Guan Hing gave much leeway when Santos was president: No prior permission before posting on CSC’s social media accounts. No conditions for making the GPOA. No restrictions in terms of office stay.

A turning point

“The CSC adviser must be someone who the CSC actually supports and someone who actively understands not just the surface of CSC, but every aspect of its existence – its constitution, its functions, and its constituents, among others,” he said. “And as we see it, many student leaders believe that OSA cannot do this.”

The student body, Agustin said, should have a say on who will serve as its adviser, one who will not dictate what its members should do but instead “advises the council on its plans.”

“The CSC should be respected as a body that can make its own decisions and conduct its own projects without having to submit to the will of persons who are not part of its constituents,” Agustin stressed.

Reality, however, dictates that a change at the helm of CSC needs the blessing of the UST administration, which, for Paguirigan, won’t happen anytime soon because of “the traditional classroom setup” that the University follows.

For now, the former CSC presidents appeal to OSA for a more “caring culture” now that Asst. Prof. Jaezamie Ong has temporarily taken over the office’s helm as officer in charge.

“More than blaming them, I hope the administrators see this as a challenge na they should create a more conducive and caring culture for student leadership on our campus,” Gonzales said. 

Santos said the CSC could rebuild its frayed relationship with OSA if the latter would learn how to build trust with students.

“I think it should be a relationship built on trust – that OSA will trust the CSC to do its job, to perform and deliver its mandate, and to do it in such a way that would be really, really helpful and very contributing to the development of leaders, not only of CSC student leaders but in general, the Thomasian student body,” he said, adding, “You trust them to do their job and to do it very responsibly.”

It would be difficult for the student body to completely break away from the OSA, Santos said, because that would eradicate a first line of defense.

“OSA is the home and heart of student leaders,” he argued, quoting former OSA director Evelyn Songco.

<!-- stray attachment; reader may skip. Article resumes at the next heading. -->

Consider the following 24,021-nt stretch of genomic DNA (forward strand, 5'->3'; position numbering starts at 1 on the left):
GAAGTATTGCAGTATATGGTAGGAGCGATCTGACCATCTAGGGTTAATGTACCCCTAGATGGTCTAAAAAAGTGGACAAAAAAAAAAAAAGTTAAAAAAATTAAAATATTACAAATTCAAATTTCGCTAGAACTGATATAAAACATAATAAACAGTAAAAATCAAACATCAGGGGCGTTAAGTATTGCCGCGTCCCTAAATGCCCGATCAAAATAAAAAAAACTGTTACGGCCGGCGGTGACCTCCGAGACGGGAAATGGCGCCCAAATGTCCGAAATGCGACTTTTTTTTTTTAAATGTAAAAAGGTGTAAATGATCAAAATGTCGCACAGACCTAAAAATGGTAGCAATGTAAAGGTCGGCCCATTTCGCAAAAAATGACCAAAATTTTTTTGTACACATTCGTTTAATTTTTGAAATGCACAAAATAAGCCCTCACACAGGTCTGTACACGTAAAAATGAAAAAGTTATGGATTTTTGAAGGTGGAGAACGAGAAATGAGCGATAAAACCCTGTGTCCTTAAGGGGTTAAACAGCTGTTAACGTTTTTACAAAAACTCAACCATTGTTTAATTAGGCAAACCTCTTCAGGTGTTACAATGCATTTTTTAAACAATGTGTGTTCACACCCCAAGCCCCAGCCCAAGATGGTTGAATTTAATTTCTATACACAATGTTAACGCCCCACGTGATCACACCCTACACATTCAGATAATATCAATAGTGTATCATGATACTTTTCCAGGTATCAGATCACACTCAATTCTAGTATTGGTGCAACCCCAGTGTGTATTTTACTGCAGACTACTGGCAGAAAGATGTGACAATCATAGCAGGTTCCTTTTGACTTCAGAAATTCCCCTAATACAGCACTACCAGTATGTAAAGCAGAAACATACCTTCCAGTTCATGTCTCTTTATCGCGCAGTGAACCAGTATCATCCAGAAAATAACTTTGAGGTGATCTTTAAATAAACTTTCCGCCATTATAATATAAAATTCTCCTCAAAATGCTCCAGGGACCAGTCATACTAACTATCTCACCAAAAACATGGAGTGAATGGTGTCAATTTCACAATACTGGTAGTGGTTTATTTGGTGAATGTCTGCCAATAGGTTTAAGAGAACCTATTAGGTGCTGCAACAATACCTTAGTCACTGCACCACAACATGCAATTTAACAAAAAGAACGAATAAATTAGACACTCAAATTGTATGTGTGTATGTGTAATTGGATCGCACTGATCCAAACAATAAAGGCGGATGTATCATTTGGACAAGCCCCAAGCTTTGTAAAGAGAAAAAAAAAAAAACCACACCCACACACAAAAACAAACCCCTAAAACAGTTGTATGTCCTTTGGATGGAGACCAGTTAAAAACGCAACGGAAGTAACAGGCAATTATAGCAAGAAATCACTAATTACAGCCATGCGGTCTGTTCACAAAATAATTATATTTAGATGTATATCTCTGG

Santos added: “[OSA] dapat ‘yong nag-aaruga, sila dapat ‘yong nag-ho-hone, sila dapat ‘yong nag-de-develop at sumusuporta. At kung meron man kaming nagawang mali noong time namin na bilang student leader, nandoon sila para tulungan kaming itama ‘yon at tulungan kaming maiwasan na ‘yon in the future.”

Ong heads a technical working group (TWG) to review student-related policies and guidelines. The TWG consists of Assoc. Prof. Gezzez Granado (College of Tourism and Hospitality Management dean), Jacqueline Lopez-Kaw (Graduate School of Law dean), Prof. Melanie Turingan (Faculty of Arts and Letters dean), and Assoc Prof. Al Faithrich Naverrete (College of Commerce and Business Administration acting dean). 

Discussions with CSC officers and the local student council presidents will culminate a series of dialogues that also include recognized student organization officers,  student leaders, and members of local Commission on Election (Comelec) offices. 

The dialogues already began on April 15.

“This dialogue presents a valuable opportunity for you to share your insights and contribute to shaping policies that directly impact student life and engagement on campus,” Ong wrote in a memorandum dated April 3.

The outgoing CSC officers said they have yet to talk about breaking away from OSA. Tabuno, however, said being independent is the only way to properly heed the voice of the students.

“I feel like, with the structure of the CSC kasi being under the officership of the OSA, there’s a conflict kasi in the interest,” she said. “That’s why it’s one of the issues that we have in the council: Magpapa-advise pa lang kami, roadblock na.”

“I really think it’s a good opinion or at least a good choice for the CSC to explore other positions as in the structure. I believe other student councils ng ibang organizations stand alone. In other constitutions, they are really given a seat at the table ng hindi kailangan kasama si OSA for us to be at that table in the first place. Mas madali kasi for the students to express their concerns and […] mas mararamadaman ng admin natin kung saan nanggagaling ‘yong students if students mismo ‘yong kausap nila.”